|Address:||Muzeum lesnictví, myslivosti a rybářství, Ohrada 17, Hluboká nad Vltavou 373 41|
|Description of work:||Restoration work|
|Investor:||National Museum of Agriculture, Prague|
|Contractor:||GEMA ART GROUP a.s.|
Castle Ohrada, situated two kilometres from the town of Hluboká nad Vltavou, was built between the years 1708 and 1713 by the local landowner Adam František Schwarzenberg as a centre for hunting with hounds and various festivities attached to the hunting events. The design of the castle was the work of the Baroque architect Pavel Ignác Bayer, who also participated in the rebuilding of the renowned Castle Hluboká nearby.
The west wing, which housed the armoury, was built first and the south and north wings, where the stables and kennels for dogs were located, followed. The sumptuous living quarters, venue for the hunting balls and other festivities, were constructed in the last stage of the building. Renowned artists of the time, such as stucco master Franz Carobbio and the Viennese painter Georg Werle, took part in creating their interior décor. The ceiling fresco depicting Artemis, the Greek goddess of the hunt, is the most highly prized example of Baroque art within the castle.
In 1732 the founder of the castle Adam František Schwarzenberg himself fell victim to a hunting accident, when he was fatally wounded by the Emperor Charles VI. Nevertheless, the castle continued to serve its purpose until the time of Jan Adolf II, who in 1842 founded here the second oldest museum in the Czech lands, dedicated to displays of hunting weapons and animal trophies. In 1939 a small zoological garden with examples of Central European fauna was established in the castle grounds, where it still exists.
The Schwarzenberg family lost the castle in the 1940s, when it was requisitioned by the occupying German administration. A similar situation occurred in the years between 1945 and 1948 when all Schwarzenberg property was seized by the state on the basis of the Lex Schwarzenberg decree, which misleadingly implied the family had collaborated with the Germans. In fact, unlike other aristocrats, the Schwarzenbergs not only did not support the Nazis but on the contrary financially backed the exiled government of President Edvard Beneš and took an active part in the home resistance. The reasons given for the issue of the decree were the size of the estate and the German origins of the family, but the real motivation lay in Communist ideology and plans for the collectivization of agriculture.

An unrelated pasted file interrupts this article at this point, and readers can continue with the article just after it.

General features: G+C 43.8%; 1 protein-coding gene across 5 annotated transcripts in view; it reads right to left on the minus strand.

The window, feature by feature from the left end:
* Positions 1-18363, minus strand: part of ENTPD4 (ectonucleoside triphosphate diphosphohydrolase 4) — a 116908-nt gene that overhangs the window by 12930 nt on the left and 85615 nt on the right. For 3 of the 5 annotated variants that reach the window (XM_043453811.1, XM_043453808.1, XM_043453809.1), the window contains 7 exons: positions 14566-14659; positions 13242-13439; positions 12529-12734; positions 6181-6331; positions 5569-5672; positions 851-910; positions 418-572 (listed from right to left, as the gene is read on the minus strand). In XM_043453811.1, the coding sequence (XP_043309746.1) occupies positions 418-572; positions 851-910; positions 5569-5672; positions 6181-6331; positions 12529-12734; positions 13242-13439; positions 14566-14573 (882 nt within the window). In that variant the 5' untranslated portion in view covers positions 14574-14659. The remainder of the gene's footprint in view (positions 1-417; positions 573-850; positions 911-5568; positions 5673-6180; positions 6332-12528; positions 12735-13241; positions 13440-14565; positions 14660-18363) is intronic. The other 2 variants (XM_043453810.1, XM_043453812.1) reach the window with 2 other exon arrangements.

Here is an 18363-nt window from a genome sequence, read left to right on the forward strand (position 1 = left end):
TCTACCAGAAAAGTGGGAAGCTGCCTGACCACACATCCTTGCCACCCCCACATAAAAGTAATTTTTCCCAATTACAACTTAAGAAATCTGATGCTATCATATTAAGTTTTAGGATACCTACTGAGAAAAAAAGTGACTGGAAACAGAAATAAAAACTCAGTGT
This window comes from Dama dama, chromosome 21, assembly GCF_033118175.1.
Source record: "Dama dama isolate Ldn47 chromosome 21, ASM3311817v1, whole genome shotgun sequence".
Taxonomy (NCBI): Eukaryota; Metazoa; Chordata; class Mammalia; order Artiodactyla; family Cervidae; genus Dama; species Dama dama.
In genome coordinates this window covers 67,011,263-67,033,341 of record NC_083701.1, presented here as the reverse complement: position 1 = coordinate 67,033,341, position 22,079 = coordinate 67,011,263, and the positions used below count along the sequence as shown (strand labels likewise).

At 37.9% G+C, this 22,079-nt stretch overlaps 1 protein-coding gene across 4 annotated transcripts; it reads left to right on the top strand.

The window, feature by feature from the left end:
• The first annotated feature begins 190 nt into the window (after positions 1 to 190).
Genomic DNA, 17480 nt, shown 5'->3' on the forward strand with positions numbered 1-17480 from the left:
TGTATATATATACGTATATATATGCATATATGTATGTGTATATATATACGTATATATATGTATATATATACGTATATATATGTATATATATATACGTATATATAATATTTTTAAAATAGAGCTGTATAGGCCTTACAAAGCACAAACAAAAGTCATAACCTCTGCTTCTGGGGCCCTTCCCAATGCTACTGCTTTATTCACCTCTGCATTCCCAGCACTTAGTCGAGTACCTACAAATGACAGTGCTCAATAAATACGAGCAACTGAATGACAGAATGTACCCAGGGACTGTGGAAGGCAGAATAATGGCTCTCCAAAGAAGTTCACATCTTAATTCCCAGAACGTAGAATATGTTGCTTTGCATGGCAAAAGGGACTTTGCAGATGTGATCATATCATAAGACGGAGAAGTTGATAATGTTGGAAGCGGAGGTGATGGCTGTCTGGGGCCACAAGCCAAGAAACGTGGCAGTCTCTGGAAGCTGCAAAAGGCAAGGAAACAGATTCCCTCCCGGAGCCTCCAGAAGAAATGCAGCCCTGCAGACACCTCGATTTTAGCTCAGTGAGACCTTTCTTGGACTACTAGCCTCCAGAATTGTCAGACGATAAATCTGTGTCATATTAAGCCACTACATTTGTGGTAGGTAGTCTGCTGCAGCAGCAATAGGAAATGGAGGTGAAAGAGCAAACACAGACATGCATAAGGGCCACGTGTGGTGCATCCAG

The Castle Ohrada was from 1949 administered by the Forestry Commission and then in 1961 taken over by the Czechoslovak Museum of Agriculture, now renamed the National Museum of Agriculture. The castle premises house a permanent exposition of the Forestry, Hunting and Fisheries Museum and short term exhibitions and educational events for children are also held there. Every June the museum organizes the annual festival of the National Hunting Association.
The company GEMA ART GROUP a.s. has since April 2012 carried out partial building alterations at the castle. The specialist tasks include repairs to the attic, heat insulation and demolition, carpentry and landscaping work. The floor structures and the floorings, as well as the plastering of the ceilings are being renovated and waterproofing installed. All work is scheduled to be completed by 1st September 2012.